Open-Access: This article is an open-access article which was selected by an in-house editor and fully peer-reviewed by external reviewers. It is distributed in accordance with the Creative Commons Attribution Non Commercial (CC BY-NC 4.0) license, which permits others to distribute, remix, adapt, build upon this work non-commercially, and license their derivative works on different terms, provided the original work is properly cited and the use is non-commercial. See: http://creativecommons.org/licenses/by-nc/4.0/
Corresponding author: Yan-Xin Luo, MD, PhD, Associate Professor, Chief Doctor, Surgical Oncologist, Department of Colorectal Surgery, Guangdong Institute of Gastroenterology, Guangdong Provincial Key Laboratory of Colorectal and Pelvic Floor Diseases, The Sixth Affiliated Hospital, Sun Yat-sen University, 26 Yuancun Erheng Road, Tianhe District, Guangzhou 510655, Guangdong Province, China. luoyx25@mail.sysu.edu.cn
Telephone: +86-13826190263 Fax: +86-20-38254221
Received: October 17, 2018
Peer-review started: October 17, 2018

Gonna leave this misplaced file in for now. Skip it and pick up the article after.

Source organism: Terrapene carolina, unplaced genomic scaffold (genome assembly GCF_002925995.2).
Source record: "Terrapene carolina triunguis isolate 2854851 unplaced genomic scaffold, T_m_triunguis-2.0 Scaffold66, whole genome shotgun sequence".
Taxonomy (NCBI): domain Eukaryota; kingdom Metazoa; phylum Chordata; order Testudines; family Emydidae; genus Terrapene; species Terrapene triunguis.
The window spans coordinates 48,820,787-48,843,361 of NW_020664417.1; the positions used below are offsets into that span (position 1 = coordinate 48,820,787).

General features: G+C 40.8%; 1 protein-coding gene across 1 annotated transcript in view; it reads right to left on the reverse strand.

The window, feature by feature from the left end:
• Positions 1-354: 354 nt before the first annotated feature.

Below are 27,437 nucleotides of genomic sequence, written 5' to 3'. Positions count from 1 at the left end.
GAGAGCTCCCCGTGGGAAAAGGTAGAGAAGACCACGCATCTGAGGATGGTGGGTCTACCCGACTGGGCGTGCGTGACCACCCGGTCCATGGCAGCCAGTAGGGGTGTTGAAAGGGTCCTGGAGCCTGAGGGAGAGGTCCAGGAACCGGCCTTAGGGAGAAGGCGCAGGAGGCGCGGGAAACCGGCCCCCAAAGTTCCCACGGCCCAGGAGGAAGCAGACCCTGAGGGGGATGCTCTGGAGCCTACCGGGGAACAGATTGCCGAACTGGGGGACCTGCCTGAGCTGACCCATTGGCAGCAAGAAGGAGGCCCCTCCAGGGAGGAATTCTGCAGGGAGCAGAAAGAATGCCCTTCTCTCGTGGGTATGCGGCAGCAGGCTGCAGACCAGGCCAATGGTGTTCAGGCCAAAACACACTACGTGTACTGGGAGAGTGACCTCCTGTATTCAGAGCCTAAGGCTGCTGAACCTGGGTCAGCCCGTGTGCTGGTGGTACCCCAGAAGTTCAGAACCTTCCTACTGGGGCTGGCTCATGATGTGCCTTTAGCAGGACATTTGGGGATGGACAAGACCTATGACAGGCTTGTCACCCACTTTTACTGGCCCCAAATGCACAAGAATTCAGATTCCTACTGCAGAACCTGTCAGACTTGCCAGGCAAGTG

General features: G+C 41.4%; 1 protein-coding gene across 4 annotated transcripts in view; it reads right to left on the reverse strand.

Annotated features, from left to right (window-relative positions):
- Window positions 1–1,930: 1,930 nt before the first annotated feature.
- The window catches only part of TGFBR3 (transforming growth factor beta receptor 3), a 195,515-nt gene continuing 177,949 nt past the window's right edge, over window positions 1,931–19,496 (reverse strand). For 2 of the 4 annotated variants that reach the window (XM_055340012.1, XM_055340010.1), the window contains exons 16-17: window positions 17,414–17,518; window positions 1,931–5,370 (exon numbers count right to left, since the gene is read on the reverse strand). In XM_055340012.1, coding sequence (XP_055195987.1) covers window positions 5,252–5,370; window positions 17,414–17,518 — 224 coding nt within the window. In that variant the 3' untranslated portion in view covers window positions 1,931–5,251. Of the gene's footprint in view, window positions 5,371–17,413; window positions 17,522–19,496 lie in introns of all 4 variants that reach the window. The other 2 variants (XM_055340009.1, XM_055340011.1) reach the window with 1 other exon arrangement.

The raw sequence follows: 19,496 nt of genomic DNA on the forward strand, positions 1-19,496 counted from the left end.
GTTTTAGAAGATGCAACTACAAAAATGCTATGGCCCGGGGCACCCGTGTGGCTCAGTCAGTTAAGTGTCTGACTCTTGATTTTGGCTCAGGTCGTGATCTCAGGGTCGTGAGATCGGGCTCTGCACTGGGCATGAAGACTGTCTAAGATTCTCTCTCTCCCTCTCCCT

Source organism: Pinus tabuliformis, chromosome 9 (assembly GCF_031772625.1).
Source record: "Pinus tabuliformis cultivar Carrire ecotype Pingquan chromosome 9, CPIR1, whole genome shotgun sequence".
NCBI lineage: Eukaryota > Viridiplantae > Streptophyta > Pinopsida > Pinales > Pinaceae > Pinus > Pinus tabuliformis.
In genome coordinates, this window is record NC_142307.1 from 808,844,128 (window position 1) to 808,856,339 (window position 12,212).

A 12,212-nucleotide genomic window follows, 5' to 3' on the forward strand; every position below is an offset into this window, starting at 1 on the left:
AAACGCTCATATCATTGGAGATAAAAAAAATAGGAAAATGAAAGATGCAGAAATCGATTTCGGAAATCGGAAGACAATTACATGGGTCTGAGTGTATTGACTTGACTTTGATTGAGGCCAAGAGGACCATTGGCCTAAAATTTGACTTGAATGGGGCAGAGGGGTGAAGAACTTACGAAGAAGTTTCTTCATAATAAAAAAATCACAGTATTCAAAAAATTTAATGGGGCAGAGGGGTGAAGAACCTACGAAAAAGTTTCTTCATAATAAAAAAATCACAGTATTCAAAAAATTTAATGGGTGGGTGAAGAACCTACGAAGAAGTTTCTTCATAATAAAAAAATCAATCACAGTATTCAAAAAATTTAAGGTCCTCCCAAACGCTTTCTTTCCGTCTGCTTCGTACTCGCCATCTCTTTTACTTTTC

First decision: November 22, 2018
Revised: December 16, 2018
Accepted: December 19, 2018
Article in press: December 19, 2018
Published online: January 7, 2019
ARTICLE HIGHLIGHTS
Research background

In recent decades, neoadjuvant therapy (NT) has been the standardized treatment for locally advanced rectal cancer (LARC). Approximately 8-35% of patients with LARC who received NT were reported to have achieved a complete pathological response (pCR). If the pathological response can be accurately predicted, these patients may not need surgery. In addition, no response after NT implies that the tumor is destructive, resistant to both chemotherapy and radiotherapy, and prone to having a high metastatic potential.